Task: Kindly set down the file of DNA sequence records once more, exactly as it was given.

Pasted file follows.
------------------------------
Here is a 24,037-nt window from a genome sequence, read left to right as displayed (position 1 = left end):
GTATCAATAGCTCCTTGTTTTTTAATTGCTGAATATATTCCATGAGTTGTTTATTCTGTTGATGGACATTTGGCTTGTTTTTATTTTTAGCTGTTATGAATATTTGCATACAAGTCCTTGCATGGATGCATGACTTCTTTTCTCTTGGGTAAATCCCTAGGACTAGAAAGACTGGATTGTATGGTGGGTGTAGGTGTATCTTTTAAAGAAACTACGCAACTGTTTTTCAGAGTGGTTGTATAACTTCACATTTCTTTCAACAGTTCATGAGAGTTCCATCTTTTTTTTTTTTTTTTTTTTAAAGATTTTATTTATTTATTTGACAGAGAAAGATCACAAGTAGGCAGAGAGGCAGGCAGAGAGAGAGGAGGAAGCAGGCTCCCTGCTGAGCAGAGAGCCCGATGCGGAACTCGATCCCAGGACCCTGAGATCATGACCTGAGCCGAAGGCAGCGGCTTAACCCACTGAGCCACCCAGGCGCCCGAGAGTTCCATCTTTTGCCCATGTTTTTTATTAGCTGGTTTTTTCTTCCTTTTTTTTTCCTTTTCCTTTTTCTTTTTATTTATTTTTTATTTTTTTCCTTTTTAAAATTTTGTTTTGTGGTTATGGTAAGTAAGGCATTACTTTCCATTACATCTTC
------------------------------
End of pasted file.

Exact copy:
Here is a 24,037-nt window from a genome sequence, read left to right as displayed (position 1 = left end):
GTATCAATAGCTCCTTGTTTTTTAATTGCTGAATATATTCCATGAGTTGTTTATTCTGTTGATGGACATTTGGCTTGTTTTTATTTTTAGCTGTTATGAATATTTGCATACAAGTCCTTGCATGGATGCATGACTTCTTTTCTCTTGGGTAAATCCCTAGGACTAGAAAGACTGGATTGTATGGTGGGTGTAGGTGTATCTTTTAAAGAAACTACGCAACTGTTTTTCAGAGTGGTTGTATAACTTCACATTTCTTTCAACAGTTCATGAGAGTTCCATCTTTTTTTTTTTTTTTTTTTTAAAGATTTTATTTATTTATTTGACAGAGAAAGATCACAAGTAGGCAGAGAGGCAGGCAGAGAGAGAGGAGGAAGCAGGCTCCCTGCTGAGCAGAGAGCCCGATGCGGAACTCGATCCCAGGACCCTGAGATCATGACCTGAGCCGAAGGCAGCGGCTTAACCCACTGAGCCACCCAGGCGCCCGAGAGTTCCATCTTTTGCCCATGTTTTTTATTAGCTGGTTTTTTCTTCCTTTTTTTTTCCTTTTCCTTTTTCTTTTTATTTATTTTTTATTTTTTTCCTTTTTAAAATTTTGTTTTGTGGTTATGGTAAGTAAGGCATTACTTTCCATTACATCTTC